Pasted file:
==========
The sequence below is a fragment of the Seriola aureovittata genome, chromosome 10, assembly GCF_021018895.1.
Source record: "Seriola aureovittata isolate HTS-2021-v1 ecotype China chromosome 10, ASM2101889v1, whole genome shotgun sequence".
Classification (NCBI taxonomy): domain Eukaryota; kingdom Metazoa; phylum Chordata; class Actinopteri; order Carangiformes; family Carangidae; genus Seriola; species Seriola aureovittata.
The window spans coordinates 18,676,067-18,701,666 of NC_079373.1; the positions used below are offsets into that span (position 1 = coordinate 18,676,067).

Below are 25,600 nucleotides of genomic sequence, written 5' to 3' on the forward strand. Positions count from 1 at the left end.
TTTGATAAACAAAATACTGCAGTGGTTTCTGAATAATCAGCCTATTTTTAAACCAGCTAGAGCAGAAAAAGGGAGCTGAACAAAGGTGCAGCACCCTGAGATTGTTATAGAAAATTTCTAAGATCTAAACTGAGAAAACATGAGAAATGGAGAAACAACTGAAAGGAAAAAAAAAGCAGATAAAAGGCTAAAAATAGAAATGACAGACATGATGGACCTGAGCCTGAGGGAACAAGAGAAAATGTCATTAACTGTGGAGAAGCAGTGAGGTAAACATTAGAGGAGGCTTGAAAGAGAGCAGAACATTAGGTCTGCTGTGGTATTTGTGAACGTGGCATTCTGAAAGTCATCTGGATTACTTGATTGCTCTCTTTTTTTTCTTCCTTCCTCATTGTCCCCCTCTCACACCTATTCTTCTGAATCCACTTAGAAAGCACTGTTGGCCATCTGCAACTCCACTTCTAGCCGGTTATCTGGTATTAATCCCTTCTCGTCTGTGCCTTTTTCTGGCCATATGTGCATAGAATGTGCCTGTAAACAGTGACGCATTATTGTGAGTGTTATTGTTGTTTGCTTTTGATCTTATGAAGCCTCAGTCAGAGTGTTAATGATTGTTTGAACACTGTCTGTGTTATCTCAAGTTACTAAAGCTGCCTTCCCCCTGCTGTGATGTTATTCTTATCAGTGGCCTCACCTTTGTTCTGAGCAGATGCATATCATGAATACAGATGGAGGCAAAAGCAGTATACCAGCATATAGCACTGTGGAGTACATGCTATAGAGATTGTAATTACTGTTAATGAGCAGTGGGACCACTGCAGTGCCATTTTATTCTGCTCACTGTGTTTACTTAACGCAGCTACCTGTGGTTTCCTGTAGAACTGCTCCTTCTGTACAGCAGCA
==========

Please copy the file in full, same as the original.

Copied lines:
The sequence below is a fragment of the Seriola aureovittata genome, chromosome 10, assembly GCF_021018895.1.
Source record: "Seriola aureovittata isolate HTS-2021-v1 ecotype China chromosome 10, ASM2101889v1, whole genome shotgun sequence".
Classification (NCBI taxonomy): domain Eukaryota; kingdom Metazoa; phylum Chordata; class Actinopteri; order Carangiformes; family Carangidae; genus Seriola; species Seriola aureovittata.
The window spans coordinates 18,676,067-18,701,666 of NC_079373.1; the positions used below are offsets into that span (position 1 = coordinate 18,676,067).

Below are 25,600 nucleotides of genomic sequence, written 5' to 3' on the forward strand. Positions count from 1 at the left end.
TTTGATAAACAAAATACTGCAGTGGTTTCTGAATAATCAGCCTATTTTTAAACCAGCTAGAGCAGAAAAAGGGAGCTGAACAAAGGTGCAGCACCCTGAGATTGTTATAGAAAATTTCTAAGATCTAAACTGAGAAAACATGAGAAATGGAGAAACAACTGAAAGGAAAAAAAAAGCAGATAAAAGGCTAAAAATAGAAATGACAGACATGATGGACCTGAGCCTGAGGGAACAAGAGAAAATGTCATTAACTGTGGAGAAGCAGTGAGGTAAACATTAGAGGAGGCTTGAAAGAGAGCAGAACATTAGGTCTGCTGTGGTATTTGTGAACGTGGCATTCTGAAAGTCATCTGGATTACTTGATTGCTCTCTTTTTTTTCTTCCTTCCTCATTGTCCCCCTCTCACACCTATTCTTCTGAATCCACTTAGAAAGCACTGTTGGCCATCTGCAACTCCACTTCTAGCCGGTTATCTGGTATTAATCCCTTCTCGTCTGTGCCTTTTTCTGGCCATATGTGCATAGAATGTGCCTGTAAACAGTGACGCATTATTGTGAGTGTTATTGTTGTTTGCTTTTGATCTTATGAAGCCTCAGTCAGAGTGTTAATGATTGTTTGAACACTGTCTGTGTTATCTCAAGTTACTAAAGCTGCCTTCCCCCTGCTGTGATGTTATTCTTATCAGTGGCCTCACCTTTGTTCTGAGCAGATGCATATCATGAATACAGATGGAGGCAAAAGCAGTATACCAGCATATAGCACTGTGGAGTACATGCTATAGAGATTGTAATTACTGTTAATGAGCAGTGGGACCACTGCAGTGCCATTTTATTCTGCTCACTGTGTTTACTTAACGCAGCTACCTGTGGTTTCCTGTAGAACTGCTCCTTCTGTACAGCAGCA